Michael G. New was an American soldier who objected to wearing United Nations insignia as part of his military uniform during a deployment in 1995 to the Republic of Macedonia as part of the United Nations Preventive Deployment Force. Michael New objected to changing his allegiance from the United States to the United Nations ("U.N.").
The new uniform included a blue U.N. cap and a U.N. patch sewn on one shoulder and a blue U.N. cap, in addition to an ordinary United States army outfit. New reported for his formation without these U.N. uniform features, and he was removed by his superiors and eventually court-martialed for disobedience under 10 U.S.C. § 892(2) (any person who, "having knowledge of any ... lawful order issued by a member of the armed forces, which it is his duty to obey, fails to obey the order ... shall be punished as a court-martial may direct"). New argued in his defense that the order was unlawful and unconstitutional. Specifically, U.S. Constitution Article I, Section 9 prohibits any person's acceptance of any emolument from a foreign state without congressional consent. New also argued that the entire deployment as part of a United Nations force was unlawful.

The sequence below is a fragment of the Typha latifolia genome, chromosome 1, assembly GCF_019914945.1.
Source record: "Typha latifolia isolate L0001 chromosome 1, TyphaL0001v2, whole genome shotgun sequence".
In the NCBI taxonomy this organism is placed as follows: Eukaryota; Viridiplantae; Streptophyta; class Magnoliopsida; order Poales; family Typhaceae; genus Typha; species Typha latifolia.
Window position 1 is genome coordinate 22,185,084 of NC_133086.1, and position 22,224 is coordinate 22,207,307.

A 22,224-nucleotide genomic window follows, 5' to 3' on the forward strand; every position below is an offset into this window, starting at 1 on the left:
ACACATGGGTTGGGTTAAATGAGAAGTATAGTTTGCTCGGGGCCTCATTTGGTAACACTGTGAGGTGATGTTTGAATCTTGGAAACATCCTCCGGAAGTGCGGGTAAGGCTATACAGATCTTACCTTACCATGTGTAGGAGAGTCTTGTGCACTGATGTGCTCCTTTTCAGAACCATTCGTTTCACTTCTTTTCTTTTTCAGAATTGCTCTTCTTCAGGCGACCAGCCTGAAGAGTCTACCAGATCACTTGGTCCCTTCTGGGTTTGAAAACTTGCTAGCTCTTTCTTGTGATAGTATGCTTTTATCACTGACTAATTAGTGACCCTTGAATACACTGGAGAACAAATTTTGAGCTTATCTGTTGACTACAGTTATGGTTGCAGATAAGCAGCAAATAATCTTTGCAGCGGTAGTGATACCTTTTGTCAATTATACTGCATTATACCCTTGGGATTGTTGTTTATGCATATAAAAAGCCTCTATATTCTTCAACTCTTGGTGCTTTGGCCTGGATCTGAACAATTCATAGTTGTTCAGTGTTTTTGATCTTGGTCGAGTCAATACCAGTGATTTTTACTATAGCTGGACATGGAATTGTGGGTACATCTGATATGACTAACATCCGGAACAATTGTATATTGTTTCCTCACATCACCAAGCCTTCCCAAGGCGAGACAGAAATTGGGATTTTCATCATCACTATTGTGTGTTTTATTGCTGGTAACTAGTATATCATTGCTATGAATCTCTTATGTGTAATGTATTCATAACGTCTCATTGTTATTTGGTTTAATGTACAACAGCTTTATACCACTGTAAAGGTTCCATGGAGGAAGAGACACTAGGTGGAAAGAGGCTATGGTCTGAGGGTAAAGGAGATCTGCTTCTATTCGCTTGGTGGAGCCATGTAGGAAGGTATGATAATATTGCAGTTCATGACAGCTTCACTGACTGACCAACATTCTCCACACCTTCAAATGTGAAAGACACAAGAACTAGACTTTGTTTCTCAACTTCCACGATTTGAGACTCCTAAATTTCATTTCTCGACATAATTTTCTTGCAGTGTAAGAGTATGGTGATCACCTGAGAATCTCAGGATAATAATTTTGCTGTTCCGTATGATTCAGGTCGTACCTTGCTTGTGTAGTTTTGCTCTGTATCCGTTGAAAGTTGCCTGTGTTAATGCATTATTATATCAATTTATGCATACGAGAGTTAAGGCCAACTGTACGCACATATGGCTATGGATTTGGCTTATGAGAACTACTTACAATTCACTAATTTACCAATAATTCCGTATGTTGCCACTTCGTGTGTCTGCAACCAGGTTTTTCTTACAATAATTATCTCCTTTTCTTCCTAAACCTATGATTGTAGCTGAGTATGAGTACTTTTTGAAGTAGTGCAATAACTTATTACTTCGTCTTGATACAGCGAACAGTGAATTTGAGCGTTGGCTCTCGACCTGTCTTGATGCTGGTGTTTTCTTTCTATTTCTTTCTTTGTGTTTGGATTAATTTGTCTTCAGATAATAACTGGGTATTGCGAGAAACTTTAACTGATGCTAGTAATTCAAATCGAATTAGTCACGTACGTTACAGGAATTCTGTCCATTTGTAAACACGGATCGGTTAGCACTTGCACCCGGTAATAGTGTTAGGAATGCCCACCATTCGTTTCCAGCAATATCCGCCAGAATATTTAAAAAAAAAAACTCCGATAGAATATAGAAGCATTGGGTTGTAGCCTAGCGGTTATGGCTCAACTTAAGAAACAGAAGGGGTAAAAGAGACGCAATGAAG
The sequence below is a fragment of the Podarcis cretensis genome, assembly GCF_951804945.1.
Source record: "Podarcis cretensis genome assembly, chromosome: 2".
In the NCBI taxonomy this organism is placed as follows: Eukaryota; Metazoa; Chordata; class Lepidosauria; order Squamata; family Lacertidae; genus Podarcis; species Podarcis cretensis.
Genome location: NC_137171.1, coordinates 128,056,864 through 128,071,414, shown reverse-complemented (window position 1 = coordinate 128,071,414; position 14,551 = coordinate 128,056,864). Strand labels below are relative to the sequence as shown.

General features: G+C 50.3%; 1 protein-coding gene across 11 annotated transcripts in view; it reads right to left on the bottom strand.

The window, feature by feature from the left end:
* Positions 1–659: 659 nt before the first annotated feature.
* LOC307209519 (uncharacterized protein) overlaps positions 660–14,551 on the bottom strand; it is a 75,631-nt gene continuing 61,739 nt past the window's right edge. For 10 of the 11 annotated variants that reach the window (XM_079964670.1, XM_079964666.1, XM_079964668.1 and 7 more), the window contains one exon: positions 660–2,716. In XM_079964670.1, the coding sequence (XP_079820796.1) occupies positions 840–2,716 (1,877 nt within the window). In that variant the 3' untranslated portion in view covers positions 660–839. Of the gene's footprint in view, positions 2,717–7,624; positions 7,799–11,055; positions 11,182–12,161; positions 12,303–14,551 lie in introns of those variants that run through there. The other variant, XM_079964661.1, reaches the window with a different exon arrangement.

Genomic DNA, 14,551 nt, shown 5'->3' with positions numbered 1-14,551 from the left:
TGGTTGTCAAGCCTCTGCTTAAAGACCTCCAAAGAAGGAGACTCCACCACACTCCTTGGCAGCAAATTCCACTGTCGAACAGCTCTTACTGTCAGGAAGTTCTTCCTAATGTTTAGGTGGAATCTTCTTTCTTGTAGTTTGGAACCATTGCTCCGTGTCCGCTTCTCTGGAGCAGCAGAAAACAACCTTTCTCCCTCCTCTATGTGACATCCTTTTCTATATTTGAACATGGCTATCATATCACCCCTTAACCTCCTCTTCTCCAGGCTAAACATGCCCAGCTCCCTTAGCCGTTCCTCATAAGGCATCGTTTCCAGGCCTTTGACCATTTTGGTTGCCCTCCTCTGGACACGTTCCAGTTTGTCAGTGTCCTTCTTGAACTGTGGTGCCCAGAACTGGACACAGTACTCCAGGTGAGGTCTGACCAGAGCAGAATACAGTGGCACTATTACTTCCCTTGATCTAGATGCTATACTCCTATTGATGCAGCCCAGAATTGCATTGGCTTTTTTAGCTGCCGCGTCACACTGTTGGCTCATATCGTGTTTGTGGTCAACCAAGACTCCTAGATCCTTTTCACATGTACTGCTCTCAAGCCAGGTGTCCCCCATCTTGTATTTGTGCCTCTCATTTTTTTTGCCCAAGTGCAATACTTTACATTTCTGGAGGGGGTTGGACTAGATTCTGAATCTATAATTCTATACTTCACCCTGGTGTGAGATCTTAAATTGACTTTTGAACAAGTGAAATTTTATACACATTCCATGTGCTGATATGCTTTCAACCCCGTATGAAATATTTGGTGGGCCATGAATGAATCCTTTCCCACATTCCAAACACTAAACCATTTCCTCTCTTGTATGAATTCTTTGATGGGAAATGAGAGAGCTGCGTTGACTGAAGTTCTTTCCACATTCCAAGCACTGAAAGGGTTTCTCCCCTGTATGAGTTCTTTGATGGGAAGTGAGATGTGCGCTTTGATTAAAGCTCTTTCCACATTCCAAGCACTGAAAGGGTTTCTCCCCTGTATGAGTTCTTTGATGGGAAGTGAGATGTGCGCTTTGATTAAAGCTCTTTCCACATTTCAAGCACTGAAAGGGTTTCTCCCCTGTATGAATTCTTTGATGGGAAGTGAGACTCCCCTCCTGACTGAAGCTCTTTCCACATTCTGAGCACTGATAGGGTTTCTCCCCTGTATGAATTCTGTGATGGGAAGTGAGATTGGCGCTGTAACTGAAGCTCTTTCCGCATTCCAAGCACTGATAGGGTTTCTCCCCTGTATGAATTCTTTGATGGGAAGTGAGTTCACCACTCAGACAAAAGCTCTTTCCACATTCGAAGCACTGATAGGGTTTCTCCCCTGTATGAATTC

The military judge and American courts all rejected New's arguments and held that the legality of the deployment was a nonjusticiable political question. New received a bad-conduct discharge.